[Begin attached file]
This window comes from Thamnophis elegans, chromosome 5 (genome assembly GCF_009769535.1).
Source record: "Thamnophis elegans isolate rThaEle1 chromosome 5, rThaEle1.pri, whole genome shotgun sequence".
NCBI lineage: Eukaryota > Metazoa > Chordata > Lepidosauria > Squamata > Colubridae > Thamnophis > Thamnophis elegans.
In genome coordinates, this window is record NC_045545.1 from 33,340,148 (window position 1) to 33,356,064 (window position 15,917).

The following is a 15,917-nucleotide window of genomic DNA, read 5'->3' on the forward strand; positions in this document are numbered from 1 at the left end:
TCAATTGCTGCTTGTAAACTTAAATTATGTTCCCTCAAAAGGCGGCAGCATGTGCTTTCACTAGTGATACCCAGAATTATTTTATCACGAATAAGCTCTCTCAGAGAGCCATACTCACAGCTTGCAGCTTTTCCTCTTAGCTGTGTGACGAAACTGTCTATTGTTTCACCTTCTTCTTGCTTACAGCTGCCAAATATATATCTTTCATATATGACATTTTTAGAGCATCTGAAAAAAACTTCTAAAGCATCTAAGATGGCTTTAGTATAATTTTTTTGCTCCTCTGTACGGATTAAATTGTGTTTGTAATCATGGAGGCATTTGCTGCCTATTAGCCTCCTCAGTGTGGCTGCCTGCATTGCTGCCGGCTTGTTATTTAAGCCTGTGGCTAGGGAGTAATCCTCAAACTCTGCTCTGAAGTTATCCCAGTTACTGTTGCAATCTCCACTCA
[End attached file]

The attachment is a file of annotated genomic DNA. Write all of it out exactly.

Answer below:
This window comes from Thamnophis elegans, chromosome 5 (genome assembly GCF_009769535.1).
Source record: "Thamnophis elegans isolate rThaEle1 chromosome 5, rThaEle1.pri, whole genome shotgun sequence".
NCBI lineage: Eukaryota > Metazoa > Chordata > Lepidosauria > Squamata > Colubridae > Thamnophis > Thamnophis elegans.
In genome coordinates, this window is record NC_045545.1 from 33,340,148 (window position 1) to 33,356,064 (window position 15,917).

The following is a 15,917-nucleotide window of genomic DNA, read 5'->3' on the forward strand; positions in this document are numbered from 1 at the left end:
TCAATTGCTGCTTGTAAACTTAAATTATGTTCCCTCAAAAGGCGGCAGCATGTGCTTTCACTAGTGATACCCAGAATTATTTTATCACGAATAAGCTCTCTCAGAGAGCCATACTCACAGCTTGCAGCTTTTCCTCTTAGCTGTGTGACGAAACTGTCTATTGTTTCACCTTCTTCTTGCTTACAGCTGCCAAATATATATCTTTCATATATGACATTTTTAGAGCATCTGAAAAAAACTTCTAAAGCATCTAAGATGGCTTTAGTATAATTTTTTTGCTCCTCTGTACGGATTAAATTGTGTTTGTAATCATGGAGGCATTTGCTGCCTATTAGCCTCCTCAGTGTGGCTGCCTGCATTGCTGCCGGCTTGTTATTTAAGCCTGTGGCTAGGGAGTAATCCTCAAACTCTGCTCTGAAGTTATCCCAGTTACTGTTGCAATCTCCACTCA